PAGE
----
What’s more, the country had an ace up its sleeve — or a horse. Behind the scenes, researchers at the University of Costa Rica’s Clodomiro Picado Institute, a global pioneer in research on snake venom, were busy immunizing horses with different combinations of Covid-19 proteins, then extracting and purifying the horses’ plasma In July, the equine antibody serum drew international attention when George Washington University researchers confirmed that the Costa Rican serum inhibited the virus in human subjects. Costa Rica’s success created a burst of national pride, a coup for a state-funded higher education system whose salaries continue to be the subject of political and media criticism in a cash-strapped nation.

The announcement came just as the country was spiraling down into a very different back half of the year.

First there was the virus. As in many other countries around the world, early Covid-19 success in Costa Rica failed to hold. In early June, outbreaks began in the Northern Zone, where health officials would soon move to shut down multiple agricultural plants where a largely Nicaraguan workforce pack pineapple, sugar cane, yucca, and other goods. The virus threw inadequate working conditions and undocumented immigration into sharp relief. Elsewhere, clandestine parties and carelessness with guidelines caused cases to spike, and Costa Rica joined the dreary ranks of countries racing into exponential growth and community spread. In one of many signs of the rapid deterioration of public attitudes towards the situation and its handling, when Dr. Salas’ own father died of COVID-19 in September, the health minister received criticism instead of condolences from social media users angry about the shutdown — though, of course, an even larger number of furious supporters rose to his defense.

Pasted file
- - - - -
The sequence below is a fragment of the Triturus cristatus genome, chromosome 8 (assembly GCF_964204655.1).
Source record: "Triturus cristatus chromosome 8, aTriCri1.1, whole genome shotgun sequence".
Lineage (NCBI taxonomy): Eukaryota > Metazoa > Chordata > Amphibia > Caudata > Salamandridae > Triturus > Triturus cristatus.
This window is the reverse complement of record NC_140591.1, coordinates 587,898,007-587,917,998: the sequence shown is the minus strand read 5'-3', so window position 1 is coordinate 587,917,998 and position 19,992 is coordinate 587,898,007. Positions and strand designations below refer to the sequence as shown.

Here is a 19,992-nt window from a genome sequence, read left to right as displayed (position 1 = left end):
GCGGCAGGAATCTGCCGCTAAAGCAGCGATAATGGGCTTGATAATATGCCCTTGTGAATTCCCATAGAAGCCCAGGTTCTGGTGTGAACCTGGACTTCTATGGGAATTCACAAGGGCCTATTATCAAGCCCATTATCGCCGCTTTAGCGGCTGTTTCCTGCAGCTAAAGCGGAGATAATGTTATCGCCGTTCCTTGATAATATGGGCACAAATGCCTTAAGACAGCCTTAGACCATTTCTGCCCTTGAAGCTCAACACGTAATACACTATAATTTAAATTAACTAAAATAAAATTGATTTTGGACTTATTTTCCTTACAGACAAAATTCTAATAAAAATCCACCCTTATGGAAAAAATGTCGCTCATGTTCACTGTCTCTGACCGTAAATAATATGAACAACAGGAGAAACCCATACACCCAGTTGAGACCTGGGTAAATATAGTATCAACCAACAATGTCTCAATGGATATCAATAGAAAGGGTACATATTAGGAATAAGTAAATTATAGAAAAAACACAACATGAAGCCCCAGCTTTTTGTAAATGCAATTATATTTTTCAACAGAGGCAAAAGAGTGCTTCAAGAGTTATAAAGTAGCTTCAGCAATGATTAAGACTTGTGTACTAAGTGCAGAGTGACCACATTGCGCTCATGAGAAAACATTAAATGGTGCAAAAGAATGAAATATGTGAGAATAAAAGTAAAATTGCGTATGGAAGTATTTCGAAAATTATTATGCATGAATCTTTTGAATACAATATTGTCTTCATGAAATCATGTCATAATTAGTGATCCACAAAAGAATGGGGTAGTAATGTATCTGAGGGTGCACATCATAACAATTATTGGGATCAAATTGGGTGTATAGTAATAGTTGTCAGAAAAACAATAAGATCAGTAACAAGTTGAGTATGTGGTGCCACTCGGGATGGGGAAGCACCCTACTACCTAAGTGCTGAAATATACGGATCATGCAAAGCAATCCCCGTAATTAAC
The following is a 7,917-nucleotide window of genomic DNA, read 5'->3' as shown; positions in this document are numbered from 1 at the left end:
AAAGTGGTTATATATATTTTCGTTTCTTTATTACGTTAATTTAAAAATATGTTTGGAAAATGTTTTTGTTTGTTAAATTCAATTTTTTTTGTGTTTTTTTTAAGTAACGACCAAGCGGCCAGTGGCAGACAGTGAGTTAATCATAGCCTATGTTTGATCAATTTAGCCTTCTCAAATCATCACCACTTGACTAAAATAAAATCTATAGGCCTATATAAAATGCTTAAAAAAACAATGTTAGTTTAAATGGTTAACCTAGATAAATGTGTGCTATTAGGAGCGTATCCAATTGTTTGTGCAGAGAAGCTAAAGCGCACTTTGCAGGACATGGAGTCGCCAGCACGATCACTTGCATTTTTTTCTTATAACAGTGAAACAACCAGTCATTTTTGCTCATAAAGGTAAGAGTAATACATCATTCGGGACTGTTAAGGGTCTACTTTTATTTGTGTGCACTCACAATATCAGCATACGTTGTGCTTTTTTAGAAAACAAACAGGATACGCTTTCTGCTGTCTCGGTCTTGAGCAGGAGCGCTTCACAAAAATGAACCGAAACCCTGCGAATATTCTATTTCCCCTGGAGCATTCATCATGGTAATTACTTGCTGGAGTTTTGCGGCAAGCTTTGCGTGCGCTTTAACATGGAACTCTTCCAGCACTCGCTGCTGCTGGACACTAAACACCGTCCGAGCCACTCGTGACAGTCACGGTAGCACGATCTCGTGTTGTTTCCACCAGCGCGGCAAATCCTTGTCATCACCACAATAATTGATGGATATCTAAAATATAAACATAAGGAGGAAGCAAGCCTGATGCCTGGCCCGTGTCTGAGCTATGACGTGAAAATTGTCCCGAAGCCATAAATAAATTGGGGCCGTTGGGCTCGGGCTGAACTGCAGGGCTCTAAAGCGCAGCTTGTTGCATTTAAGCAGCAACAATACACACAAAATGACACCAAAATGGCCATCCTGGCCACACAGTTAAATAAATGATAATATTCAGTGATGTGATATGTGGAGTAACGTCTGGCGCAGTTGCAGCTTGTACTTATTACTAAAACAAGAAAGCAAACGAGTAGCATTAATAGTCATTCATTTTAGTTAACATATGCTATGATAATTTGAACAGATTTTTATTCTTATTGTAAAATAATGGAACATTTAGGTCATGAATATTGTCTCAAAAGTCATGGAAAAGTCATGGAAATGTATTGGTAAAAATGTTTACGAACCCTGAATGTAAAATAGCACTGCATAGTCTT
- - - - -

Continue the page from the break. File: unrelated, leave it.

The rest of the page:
That anger would soon bubble up in the streets, creating a whole new set of challenges beyond the pandemic. When President Alvarado announced that a 1.75 billion dollar aid package from the International Monetary Fund would require Costa Rica to enact new taxes and spending cuts, many Costa Ricans were enraged. Former legislators José Miguel Corrales and Celimo Guido launched the Movimiento Rescate Nacional (National Rescue Movement) called on those who opposed the measures to block roadways in protest.